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Post in 'The Hearth Room - Wood Stoves and Fireplaces' started by Gibbonboy, Oct 11, 2006.

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  1. Gibbonboy

    Gibbonboy New Member

    Joined:
    Oct 3, 2006
    Messages:
    267
    Hello and thanks to everyone here, this is a great resource to find information. I've read most of the forum posts on the site over the last few weeks. I grew up with wood heat, when I graduated from high school, we still had the same tank of oil that we had when I went into junior high. Our woodstove (then a Better N Bens insert) provided 100% heat for our house, and fortunately for me, I learned from my folks how to take care of myself, from cooking to cutting wood to raising my own food.

    Zip forward a bunch of years, and I now own a 1400 sq. ft. house that's 170 years old. I had been heating it 100% with anthracite for the last 3 years. This year's flood put about 4 feet of water in my basement (on top of a hill at 1800' ASL!) and ruined my coal stove and backup oil furnace, among other things. I made the decision to switch to wood, because I have lots of places to get free wood, and I wasn't keen about the volume or toxicity of coal ash/cinders. I've done my research, and decided to buy a wood/coal furnace, a USSC 1600M from Tractor Supply. I looked at Harmans, Charmasters, and others, and for the difference in quality/design (minimal), I couldn't justify the extra $1,000+ for the "brand name" units. The 1600 is a bit better constructed than the lower models, and I think it will do what I want it to. I've put up 8 cords of seasoned wood already, have 2 in the basement ready to go.

    The furnace is on layaway, so I'm currently using my old Earth Stove 1400 to take the chill off. My question relates to that- when I've burned this year, it seems my draft is horrible. I know that my chimney has always had a very strong draft when I've cleaned it/inspected it in the past. Is it just the warmer (low 40's/50's) and more humid weather, or is this little woodstove which I've never burned before just designed that way? It seems I have to give it every bit of draft that I can to keep it burning. If I pull the pipe out of the thimble, and insert a sheet of lit paper, the draft will suck the paper right up the chimney. I don't have a draft gauge, but I can get one, and might just out of curiosity to see what's really going on.

    Anyway, I've rambled on enough, thanks for all of your advice and sharing your skills. Looking forward to helping in any way I can.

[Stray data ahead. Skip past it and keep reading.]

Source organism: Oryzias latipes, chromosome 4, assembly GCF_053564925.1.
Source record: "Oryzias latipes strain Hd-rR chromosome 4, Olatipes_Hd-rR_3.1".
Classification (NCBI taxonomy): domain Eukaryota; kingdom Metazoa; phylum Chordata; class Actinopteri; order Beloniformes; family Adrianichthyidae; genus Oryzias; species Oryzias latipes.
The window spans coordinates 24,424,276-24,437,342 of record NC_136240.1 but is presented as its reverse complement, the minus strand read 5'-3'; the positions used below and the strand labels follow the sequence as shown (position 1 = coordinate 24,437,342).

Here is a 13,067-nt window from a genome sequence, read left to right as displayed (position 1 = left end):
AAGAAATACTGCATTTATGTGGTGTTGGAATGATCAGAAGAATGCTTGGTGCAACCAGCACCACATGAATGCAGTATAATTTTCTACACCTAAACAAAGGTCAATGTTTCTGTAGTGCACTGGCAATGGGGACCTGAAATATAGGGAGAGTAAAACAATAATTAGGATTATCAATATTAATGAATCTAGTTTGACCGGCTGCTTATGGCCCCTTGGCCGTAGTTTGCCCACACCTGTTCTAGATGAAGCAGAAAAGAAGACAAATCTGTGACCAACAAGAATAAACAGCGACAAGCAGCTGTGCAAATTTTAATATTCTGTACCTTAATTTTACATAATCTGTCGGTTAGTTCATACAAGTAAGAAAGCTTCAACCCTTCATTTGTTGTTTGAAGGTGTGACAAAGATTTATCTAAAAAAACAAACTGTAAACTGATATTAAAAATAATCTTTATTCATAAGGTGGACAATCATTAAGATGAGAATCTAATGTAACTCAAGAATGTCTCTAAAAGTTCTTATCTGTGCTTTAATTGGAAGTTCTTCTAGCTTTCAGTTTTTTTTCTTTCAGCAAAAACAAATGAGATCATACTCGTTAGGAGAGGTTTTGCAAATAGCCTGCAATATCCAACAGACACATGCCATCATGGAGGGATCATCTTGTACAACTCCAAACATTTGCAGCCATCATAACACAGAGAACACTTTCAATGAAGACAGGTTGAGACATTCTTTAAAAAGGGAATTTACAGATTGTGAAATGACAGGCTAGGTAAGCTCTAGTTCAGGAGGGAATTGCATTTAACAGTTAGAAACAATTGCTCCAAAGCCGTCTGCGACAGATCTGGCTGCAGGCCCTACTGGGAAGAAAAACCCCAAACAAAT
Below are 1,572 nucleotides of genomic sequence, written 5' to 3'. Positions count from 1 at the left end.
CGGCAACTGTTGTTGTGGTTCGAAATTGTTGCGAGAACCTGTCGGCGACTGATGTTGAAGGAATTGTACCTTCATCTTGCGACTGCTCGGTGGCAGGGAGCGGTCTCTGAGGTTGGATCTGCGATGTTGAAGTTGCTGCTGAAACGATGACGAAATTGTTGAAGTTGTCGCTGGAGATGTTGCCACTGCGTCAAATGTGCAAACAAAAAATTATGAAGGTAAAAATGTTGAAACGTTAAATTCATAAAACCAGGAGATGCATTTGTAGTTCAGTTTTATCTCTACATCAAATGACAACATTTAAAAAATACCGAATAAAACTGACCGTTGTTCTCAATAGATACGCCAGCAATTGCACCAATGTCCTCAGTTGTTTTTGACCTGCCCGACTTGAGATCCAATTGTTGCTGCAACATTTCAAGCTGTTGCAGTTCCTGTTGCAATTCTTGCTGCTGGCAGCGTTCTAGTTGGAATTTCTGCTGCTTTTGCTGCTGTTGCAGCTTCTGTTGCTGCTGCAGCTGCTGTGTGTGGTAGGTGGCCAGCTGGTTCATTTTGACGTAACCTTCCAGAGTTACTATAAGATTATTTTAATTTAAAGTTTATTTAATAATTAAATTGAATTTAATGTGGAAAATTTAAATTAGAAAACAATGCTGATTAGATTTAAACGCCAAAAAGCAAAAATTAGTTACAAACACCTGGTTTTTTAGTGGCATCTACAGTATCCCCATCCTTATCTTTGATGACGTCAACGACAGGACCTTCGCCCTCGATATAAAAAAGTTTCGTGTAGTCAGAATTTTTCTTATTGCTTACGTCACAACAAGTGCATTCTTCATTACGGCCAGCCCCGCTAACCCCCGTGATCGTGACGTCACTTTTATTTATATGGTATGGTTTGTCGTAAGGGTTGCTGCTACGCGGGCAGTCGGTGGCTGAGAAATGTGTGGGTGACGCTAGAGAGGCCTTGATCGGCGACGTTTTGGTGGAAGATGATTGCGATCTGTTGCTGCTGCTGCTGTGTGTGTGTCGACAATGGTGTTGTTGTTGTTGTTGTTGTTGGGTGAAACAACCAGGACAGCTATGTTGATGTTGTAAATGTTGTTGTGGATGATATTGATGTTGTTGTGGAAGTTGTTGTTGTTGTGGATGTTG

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  2. Corey

    Corey Minister of Fire

    Joined:
    Nov 19, 2005
    Messages:
    2,120
    Loc:
    Midwest
    Warm and humid atmosphere will reduce the draft of all stoves. Your stove exhaust is relatively the same temperature no matter what. It is the difference in temperature between the flue gas and the atmosphere that makes the flue gas rise and create a draft. Less difference means less draft.

    Also, if there is any build-up in the flue (ie - haven't got around to cleaning the flue yet this year) it can also lower draft. A 1/4 inch build-up of creosote on the walls of a 6" diameter pipe will reduce the diameter to 5.5 inches, but will reduce the cross sectional area by about 15%

    Corey
  3. Gibbonboy

    Gibbonboy New Member

    Joined:
    Oct 3, 2006
    Messages:
    267
    That's what I figured, just being paranoid. I've kept an eye on my flue temps, and only burn dry, seasoned hardwood (except pine kindling). I have lots of maple, cherry, and ash around here. I'm a tech junkie, so I'm now working on a webcam to check my flue temp from anywhere.

    I have a fireplace in the living room, probably next year I'll get a modern insert for that. I'd love to heat with just the insert, but the layout of my house won't allow it without blasting us out of the LR with heat. Plus my pipes would certainly freeze on the colder days. I'm not going to heat the basement with the wood furnace, but enought heat will be down there to keep everything from freezing. I will state from experience that having a freestanding stove in the basement is no way to heat a house. My dry stone foundation both absorbs tons of heat, and allows cold air infiltration. I can't insulate, it would be moldy in two days in the summer. Once the heat is going in the winter, it dries up nicely. I do have plastic on the walls to slow the air infiltration.

    Heating 100% with a solid fuel may not be the easiest, but I'm kind of obstinate, and refuse to buy oil or gas to heat my house. I wouldn't do it when it was 99 cents/gal, and I certainly won't do it now and add to our country's woes. We use about 5 gallons of gasoline a week in our vehicles (due to intentionally moving to be closer to work and walking as much as we can), and maybe 50 gallons/year of propane for cooking. I'll stop ranting- someday! ;) Every responsible woodburner out there takes a little money out of the oil companies' wallets!
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